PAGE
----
Bread Pudding With Twiqbal

My wife and I organize our visits to New Orleans around food – specifically bread pudding.  If time permits, we’ll hit Palace Cafe for white chocolate bread pudding, Commander’s Palace (where we were engaged, by the way) for the bread pudding souffle, and BonTon for, um, whiskey garnished with a little bread pudding.  All good, but different.  Motions are like that too.  In the last month I’ve posted on Twiqbal decisions by Judges Payne, Mazzant and Albright, and a few weeks earlier, Judge Kernodle.  Today I have the same analysis but with its own unique flavor (perhaps honey?) from Judge Gilstrap.

Dismissing/Striking Pleadings, the Anti-Injunction Act and Stays

While motions to dismiss pleadings on any one of a variety of grounds are fairly routine, this is one of those cases where the cook decided to toss some peanut butter, cilantro and carrots into the pancake batter, and the court had to step in to consider where the line needed to be drawn. Oh, and there’s a stay request too.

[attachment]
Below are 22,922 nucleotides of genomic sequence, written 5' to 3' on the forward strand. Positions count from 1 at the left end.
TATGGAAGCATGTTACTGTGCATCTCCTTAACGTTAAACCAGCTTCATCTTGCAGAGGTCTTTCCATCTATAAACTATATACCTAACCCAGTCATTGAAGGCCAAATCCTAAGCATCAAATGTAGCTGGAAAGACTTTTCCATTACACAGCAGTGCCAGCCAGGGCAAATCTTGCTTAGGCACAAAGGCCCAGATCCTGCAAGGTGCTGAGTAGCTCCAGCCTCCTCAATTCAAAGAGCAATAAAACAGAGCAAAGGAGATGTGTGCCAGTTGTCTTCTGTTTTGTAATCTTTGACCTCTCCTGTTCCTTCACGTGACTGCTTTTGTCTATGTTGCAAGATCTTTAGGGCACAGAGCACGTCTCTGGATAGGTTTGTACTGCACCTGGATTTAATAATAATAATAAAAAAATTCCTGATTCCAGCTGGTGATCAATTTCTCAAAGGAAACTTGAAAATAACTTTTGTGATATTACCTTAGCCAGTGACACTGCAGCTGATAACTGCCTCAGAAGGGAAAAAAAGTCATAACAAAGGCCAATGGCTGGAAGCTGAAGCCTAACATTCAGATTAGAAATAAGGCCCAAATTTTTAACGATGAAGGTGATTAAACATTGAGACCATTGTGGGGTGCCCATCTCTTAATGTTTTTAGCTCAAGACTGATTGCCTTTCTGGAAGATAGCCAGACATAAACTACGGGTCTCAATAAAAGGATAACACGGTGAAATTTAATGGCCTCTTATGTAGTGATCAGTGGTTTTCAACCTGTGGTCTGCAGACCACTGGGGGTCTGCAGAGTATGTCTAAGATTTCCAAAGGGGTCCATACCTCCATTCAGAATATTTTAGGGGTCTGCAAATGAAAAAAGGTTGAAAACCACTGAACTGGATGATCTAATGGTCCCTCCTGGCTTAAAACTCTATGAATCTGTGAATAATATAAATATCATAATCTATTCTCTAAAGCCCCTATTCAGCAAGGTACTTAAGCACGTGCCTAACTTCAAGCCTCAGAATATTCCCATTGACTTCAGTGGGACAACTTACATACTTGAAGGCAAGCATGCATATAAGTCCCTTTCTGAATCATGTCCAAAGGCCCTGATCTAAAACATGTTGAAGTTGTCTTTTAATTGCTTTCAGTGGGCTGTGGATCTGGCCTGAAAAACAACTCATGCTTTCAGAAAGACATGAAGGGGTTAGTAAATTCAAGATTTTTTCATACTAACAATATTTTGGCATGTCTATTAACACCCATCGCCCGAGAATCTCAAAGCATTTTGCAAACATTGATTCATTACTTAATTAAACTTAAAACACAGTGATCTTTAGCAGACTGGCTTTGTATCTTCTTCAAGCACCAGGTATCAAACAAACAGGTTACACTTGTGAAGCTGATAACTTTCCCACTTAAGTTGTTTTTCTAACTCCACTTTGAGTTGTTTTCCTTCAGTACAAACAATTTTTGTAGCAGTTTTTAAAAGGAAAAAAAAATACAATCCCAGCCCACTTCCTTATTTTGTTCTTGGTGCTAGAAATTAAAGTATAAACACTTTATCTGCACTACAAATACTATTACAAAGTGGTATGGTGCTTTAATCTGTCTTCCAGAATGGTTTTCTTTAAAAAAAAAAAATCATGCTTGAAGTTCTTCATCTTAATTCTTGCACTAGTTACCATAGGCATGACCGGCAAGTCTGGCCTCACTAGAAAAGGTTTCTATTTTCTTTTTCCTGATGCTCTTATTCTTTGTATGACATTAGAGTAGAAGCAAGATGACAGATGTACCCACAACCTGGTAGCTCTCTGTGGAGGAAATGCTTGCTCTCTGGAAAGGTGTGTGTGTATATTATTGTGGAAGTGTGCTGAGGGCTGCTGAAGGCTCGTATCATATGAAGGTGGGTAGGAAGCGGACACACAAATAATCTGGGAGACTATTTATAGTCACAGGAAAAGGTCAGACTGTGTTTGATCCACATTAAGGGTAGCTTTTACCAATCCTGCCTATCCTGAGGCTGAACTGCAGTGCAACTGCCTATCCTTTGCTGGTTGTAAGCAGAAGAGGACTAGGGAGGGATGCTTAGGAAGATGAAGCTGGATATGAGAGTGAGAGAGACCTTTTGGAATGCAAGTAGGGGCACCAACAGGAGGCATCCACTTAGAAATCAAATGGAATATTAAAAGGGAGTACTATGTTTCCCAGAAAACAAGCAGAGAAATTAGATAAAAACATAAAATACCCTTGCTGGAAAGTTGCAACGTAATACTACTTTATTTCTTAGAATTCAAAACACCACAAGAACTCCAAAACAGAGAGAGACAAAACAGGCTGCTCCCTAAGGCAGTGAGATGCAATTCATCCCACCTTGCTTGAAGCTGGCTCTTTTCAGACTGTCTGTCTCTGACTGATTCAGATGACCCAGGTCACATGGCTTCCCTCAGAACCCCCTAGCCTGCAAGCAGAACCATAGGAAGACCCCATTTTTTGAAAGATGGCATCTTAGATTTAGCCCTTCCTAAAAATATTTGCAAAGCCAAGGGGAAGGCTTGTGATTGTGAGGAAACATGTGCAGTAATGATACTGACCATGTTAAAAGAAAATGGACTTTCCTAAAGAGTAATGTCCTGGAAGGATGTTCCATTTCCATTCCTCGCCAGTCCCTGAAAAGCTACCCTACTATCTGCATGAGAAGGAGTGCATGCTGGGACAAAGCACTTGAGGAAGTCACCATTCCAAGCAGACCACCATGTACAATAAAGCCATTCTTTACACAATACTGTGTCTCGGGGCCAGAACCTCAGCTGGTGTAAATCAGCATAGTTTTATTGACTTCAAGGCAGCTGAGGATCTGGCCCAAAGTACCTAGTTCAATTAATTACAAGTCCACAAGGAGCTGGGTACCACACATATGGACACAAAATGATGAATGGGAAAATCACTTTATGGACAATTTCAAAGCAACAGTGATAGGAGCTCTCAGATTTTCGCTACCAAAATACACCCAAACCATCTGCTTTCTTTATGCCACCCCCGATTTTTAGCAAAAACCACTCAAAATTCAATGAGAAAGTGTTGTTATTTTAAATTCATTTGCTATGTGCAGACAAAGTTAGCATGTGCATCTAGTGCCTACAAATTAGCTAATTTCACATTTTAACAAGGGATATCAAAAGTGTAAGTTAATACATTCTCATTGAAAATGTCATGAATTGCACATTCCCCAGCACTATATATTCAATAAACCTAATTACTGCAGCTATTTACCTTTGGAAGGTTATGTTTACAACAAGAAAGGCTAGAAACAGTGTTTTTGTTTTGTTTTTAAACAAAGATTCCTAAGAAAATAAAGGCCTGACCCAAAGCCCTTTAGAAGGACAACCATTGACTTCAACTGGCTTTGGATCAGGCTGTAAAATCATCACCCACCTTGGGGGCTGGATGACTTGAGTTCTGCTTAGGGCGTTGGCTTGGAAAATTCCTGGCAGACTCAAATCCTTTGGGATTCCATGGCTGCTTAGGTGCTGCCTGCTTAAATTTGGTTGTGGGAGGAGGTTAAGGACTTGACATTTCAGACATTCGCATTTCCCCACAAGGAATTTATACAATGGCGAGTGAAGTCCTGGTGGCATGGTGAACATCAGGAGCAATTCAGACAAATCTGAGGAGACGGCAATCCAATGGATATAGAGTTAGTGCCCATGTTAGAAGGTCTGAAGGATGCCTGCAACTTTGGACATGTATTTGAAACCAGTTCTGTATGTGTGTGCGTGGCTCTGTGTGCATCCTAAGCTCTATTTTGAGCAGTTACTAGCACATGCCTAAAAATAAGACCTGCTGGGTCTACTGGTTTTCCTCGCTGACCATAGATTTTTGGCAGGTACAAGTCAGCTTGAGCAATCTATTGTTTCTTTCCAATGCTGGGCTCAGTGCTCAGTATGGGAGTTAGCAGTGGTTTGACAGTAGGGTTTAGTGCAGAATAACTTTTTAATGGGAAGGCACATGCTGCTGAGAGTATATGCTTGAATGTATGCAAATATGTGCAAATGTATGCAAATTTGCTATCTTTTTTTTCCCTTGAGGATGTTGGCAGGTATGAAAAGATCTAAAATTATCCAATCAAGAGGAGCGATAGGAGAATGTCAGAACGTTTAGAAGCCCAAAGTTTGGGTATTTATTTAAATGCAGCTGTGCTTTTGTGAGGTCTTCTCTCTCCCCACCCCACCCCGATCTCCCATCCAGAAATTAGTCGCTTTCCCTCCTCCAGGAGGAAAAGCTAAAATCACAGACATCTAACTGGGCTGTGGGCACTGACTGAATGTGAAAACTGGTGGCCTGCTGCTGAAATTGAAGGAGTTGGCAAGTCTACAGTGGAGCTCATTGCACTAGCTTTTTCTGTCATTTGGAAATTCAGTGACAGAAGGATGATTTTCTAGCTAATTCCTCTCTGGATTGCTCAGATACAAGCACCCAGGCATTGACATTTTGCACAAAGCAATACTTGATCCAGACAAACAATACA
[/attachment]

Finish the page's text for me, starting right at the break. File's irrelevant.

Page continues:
Counterclaims

The plaintiff in this patent case brought a motion to dismiss the defendant’s counterclaims of patent infringement (no, not noninfringement – I know what you’re thinking), promissory estoppel and unjust enrichment. The Court’s report and recommendations, later adopted by the district court, provides a useful foray into the “dancing backwards” world of counterclaims.

FRCP 12(c) Motion to Dismiss Recommended Granted in Part

Motions to dismiss pursuant to FRCP 12(c) are not the most favored motions in the world. For that reason, this EDTX order arising out of the world of college basketball granting one in part is helpful to practitioners because it shows the type of grounds that can be successful across a variety of claims. Although, in fairness, it might be better categorized as showing the arguments that are likely to be unsuccessful.